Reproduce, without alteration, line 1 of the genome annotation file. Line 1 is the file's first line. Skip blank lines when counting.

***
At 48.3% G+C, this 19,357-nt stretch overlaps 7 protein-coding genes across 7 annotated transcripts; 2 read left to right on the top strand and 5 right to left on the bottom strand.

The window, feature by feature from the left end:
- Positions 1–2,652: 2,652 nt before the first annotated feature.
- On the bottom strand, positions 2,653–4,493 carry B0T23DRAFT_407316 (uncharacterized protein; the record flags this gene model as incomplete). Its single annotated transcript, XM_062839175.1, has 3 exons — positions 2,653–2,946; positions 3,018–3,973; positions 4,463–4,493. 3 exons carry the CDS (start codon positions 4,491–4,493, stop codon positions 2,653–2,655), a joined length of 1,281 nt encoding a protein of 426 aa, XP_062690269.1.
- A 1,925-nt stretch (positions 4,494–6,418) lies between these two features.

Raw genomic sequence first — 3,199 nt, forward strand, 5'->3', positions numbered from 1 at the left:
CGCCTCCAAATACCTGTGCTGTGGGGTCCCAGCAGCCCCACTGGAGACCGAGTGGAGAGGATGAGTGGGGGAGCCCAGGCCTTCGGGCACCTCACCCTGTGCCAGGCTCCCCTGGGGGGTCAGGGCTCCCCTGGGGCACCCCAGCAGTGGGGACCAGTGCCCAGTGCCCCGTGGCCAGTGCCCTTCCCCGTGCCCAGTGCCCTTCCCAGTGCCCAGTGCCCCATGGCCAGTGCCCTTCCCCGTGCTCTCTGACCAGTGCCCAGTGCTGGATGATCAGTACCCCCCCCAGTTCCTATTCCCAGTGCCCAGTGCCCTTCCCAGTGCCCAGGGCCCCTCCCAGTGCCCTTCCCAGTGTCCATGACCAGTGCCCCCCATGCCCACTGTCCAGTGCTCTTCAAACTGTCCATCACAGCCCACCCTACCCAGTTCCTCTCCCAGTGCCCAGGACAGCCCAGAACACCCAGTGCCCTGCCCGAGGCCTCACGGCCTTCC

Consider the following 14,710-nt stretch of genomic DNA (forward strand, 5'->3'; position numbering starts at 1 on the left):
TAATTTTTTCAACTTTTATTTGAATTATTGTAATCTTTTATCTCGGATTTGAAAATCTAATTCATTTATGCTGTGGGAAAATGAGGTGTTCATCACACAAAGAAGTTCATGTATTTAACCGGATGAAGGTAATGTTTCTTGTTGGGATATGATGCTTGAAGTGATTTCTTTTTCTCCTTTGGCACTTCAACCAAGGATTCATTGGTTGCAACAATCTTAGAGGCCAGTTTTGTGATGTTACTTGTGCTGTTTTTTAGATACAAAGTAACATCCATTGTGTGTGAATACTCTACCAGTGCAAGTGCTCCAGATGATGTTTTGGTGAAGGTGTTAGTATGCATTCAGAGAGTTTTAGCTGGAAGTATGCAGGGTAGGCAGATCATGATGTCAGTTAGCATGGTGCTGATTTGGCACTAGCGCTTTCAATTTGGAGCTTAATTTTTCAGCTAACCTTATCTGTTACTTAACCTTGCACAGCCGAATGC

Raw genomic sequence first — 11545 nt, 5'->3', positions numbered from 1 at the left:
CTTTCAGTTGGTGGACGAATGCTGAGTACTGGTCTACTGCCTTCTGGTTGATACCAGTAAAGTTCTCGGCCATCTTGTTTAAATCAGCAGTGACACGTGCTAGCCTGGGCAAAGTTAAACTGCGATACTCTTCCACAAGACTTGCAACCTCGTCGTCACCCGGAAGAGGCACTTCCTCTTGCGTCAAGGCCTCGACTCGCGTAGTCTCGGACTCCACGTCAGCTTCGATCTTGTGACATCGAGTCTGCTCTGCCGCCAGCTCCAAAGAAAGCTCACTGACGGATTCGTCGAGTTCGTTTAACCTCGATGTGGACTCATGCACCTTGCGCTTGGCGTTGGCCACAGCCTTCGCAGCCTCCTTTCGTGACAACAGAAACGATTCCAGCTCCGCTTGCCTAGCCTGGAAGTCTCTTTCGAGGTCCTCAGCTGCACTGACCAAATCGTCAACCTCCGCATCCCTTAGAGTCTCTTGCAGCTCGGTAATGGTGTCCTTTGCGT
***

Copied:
At 48.3% G+C, this 19,357-nt stretch overlaps 7 protein-coding genes across 7 annotated transcripts; 2 read left to right on the top strand and 5 right to left on the bottom strand.